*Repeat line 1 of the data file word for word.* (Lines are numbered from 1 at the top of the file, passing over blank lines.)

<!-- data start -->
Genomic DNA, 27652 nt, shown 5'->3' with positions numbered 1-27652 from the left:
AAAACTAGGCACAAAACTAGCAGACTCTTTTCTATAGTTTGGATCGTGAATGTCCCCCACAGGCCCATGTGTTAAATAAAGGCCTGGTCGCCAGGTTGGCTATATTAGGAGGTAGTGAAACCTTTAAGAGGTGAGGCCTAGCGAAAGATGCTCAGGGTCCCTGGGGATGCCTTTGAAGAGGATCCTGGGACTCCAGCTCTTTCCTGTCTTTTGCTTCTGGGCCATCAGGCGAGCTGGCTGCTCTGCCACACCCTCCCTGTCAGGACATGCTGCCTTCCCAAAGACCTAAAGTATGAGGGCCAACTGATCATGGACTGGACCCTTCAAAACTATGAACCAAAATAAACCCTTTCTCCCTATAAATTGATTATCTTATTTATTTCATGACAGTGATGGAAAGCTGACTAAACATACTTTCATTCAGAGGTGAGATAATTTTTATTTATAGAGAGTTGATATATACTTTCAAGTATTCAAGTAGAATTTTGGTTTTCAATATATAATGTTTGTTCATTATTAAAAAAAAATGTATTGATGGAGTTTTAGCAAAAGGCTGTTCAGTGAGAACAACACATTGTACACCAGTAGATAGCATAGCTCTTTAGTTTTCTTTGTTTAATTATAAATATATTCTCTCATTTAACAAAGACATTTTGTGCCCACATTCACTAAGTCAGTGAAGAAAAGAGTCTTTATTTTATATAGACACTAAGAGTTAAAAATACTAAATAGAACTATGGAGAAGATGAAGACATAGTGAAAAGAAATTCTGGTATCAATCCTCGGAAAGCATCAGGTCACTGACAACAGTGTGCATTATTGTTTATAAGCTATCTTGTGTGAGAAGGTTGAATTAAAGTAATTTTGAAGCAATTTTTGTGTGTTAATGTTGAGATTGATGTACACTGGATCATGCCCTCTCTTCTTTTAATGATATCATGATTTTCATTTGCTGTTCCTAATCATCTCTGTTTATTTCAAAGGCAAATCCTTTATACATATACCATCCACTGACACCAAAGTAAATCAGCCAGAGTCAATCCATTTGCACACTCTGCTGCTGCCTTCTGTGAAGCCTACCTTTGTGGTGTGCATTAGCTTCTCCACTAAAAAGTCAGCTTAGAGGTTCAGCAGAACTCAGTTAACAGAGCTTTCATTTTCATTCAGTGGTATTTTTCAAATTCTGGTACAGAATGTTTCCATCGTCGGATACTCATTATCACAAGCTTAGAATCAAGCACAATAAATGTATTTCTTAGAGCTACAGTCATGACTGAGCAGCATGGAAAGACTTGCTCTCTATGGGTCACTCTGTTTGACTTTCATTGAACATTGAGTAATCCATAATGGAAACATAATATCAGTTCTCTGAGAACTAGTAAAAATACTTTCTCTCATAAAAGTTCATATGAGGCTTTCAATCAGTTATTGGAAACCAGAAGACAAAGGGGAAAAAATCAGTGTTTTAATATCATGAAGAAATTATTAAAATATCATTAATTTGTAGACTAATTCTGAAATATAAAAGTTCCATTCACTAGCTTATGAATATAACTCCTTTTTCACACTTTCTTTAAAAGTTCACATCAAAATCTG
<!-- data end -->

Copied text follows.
Genomic DNA, 27652 nt, shown 5'->3' with positions numbered 1-27652 from the left: